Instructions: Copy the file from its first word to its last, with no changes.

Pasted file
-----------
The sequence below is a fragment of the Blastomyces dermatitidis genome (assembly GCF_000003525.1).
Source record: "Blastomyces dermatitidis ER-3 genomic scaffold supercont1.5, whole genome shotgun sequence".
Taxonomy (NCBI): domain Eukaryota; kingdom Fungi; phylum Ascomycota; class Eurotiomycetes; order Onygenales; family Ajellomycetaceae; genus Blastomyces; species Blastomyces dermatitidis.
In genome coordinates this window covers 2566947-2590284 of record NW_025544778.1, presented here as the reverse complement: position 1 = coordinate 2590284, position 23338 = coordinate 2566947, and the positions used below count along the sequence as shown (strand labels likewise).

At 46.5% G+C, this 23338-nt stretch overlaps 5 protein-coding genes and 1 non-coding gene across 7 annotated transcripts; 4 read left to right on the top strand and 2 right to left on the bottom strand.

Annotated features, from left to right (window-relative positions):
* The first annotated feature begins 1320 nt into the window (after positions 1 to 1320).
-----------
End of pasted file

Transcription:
The sequence below is a fragment of the Blastomyces dermatitidis genome (assembly GCF_000003525.1).
Source record: "Blastomyces dermatitidis ER-3 genomic scaffold supercont1.5, whole genome shotgun sequence".
Taxonomy (NCBI): domain Eukaryota; kingdom Fungi; phylum Ascomycota; class Eurotiomycetes; order Onygenales; family Ajellomycetaceae; genus Blastomyces; species Blastomyces dermatitidis.
In genome coordinates this window covers 2566947-2590284 of record NW_025544778.1, presented here as the reverse complement: position 1 = coordinate 2590284, position 23338 = coordinate 2566947, and the positions used below count along the sequence as shown (strand labels likewise).

At 46.5% G+C, this 23338-nt stretch overlaps 5 protein-coding genes and 1 non-coding gene across 7 annotated transcripts; 4 read left to right on the top strand and 2 right to left on the bottom strand.

Annotated features, from left to right (window-relative positions):
* The first annotated feature begins 1320 nt into the window (after positions 1 to 1320).